Schools: 12 elementary schools, two middle and two high schools, REACH Adult High School and GOAL Academy
Students: More than 10,300
Source: Bradley County Schools
CLEVELAND, Tenn. — Twelve days after they left their classrooms to find shelter from tornadoes, Bradley County’s 10,300 students return to class Monday — though not all of them will be going back to the same schools.
More than 800 pupils were displaced by storm damage at Blue Springs and Michigan Avenue elementary schools. Blue Springs students will be going to Waterville Community Elementary, and Michigan Avenue students will be at First Baptist Church on Stuart Road through the end of the school year. The church’s new facilities opened in 2010 and include about 30 classrooms.
Waterville Community and First Baptist held parent orientation meetings Saturday morning. Parents learned where to drop off and pick up their children while students got acquainted with their new classrooms.
“When we built this campus, it was our desire to minister to the community in a variety of ways,’’ First Baptist co-pastor Jim Gibson told the hundreds of parents there.
He jokingly welcomed parents to the “Michigan Avenue annex.’’
Bus routes will run on schedule, Schools Director Johnny McDaniel said Saturday.
Kindergarten registration has been rescheduled for May 16 for schools except Michigan Avenue. Blue Springs will register at Waterville. Michigan Avenue registration will be May 18 at First Baptist.
The county school board is waiting for information from insurance and structural engineers. McDaniel said he hopes Michigan Avenue will be ready by August for the new school year. Blue Springs students will attend other Bradley County schools next year, he said.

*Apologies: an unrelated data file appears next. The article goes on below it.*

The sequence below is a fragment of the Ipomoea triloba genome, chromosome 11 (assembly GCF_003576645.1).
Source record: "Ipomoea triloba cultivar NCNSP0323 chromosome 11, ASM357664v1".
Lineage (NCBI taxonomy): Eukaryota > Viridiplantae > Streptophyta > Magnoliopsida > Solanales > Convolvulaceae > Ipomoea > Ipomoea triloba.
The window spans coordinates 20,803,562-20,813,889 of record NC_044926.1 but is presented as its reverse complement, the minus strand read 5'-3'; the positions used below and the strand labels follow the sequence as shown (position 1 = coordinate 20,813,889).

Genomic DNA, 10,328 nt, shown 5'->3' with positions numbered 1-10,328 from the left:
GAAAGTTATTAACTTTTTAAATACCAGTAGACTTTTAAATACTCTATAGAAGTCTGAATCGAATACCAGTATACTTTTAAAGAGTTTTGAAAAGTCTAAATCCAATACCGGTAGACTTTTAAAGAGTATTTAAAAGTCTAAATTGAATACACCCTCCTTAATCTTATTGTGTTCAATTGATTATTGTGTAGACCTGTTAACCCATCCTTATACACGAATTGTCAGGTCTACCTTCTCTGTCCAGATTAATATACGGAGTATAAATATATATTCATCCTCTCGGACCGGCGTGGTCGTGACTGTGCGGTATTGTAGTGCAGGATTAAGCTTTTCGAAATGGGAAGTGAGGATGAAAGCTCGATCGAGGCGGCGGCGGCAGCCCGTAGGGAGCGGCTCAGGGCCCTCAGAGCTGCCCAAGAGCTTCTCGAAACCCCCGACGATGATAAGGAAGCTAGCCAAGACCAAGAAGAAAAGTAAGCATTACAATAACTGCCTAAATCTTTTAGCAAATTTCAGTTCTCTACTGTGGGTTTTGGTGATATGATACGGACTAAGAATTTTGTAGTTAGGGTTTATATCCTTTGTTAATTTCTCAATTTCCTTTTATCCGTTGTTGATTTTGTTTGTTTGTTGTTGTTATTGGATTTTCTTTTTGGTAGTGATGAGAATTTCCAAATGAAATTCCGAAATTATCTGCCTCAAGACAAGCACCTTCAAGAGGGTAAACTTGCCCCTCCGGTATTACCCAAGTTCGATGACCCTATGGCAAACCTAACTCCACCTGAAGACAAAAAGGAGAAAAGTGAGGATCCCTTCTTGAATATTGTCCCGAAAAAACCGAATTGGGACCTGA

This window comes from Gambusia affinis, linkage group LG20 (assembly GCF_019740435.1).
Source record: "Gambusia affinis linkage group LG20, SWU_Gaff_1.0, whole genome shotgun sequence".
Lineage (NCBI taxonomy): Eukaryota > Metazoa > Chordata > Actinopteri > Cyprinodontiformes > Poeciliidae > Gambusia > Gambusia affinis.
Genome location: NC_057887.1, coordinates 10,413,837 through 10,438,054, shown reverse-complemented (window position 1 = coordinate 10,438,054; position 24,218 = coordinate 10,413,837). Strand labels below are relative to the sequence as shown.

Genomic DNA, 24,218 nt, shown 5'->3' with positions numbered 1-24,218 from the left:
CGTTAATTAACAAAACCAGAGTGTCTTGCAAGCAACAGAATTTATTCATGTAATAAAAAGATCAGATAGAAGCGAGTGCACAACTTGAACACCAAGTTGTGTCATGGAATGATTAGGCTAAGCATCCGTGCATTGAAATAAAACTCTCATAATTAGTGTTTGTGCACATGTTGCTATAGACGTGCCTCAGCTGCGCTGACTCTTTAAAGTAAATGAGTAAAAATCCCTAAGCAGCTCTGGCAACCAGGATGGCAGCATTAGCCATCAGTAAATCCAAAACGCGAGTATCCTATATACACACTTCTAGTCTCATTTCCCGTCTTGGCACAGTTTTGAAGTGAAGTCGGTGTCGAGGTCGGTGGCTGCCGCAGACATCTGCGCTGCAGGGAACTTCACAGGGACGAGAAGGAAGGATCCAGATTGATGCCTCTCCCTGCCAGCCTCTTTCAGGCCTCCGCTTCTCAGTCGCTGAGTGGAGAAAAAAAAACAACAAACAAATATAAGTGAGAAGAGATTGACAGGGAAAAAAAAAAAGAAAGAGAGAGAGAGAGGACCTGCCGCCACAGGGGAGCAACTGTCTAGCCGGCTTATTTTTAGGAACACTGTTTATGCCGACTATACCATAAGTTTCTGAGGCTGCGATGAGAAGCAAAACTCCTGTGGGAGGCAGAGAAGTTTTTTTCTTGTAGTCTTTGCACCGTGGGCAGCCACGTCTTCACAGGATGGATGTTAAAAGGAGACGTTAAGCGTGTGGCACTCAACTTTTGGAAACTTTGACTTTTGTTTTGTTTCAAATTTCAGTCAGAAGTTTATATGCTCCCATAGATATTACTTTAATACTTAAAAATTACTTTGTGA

After the April 27 tornadoes, many schools lost power and school buses couldn’t get through roads blocked by trees, debris and downed lines.
Schools transportation supervisor Gary Austin and county road supervisor Tom Collins have inspected the cleared roads and said most bus routes will run on schedule Monday. Any route changes will be announced today.
McDaniel said that in addition to clearing roads and assessing damage to schools, the community needed time to recover emotionally.
“These storms have so impacted our community that, for many, it will be a long time before life returns to a more normal routine,” McDaniel said. “To those of you who have lost loved ones and property, please know that you are in our thoughts and prayers.”
In a letter to Michigan Avenue School families, Principal Robert Brittingham wrote, “As a community, we will see the other side of this, a side where the roads are clear and power is on, and where little boys and girls complain because they have to wake up early and go to school.”
The storms brought less damage inside the city of Cleveland. City schools returned to their routine last week.
Randall Higgins covers news in Cleveland, Tenn., for the Times Free Press. He started work with the Chattanooga Times in 1977 and joined the staff of the Chattanooga Times Free Press when the Free Press and Times merged in 1999. Randall has covered Southeast Tennessee, Northwest Georgia and Alabama. He now covers Cleveland and Bradley County and the neighboring region. Randall is a Cleveland native. He has bachelor’s degree from Tennessee Technological University. His awards ...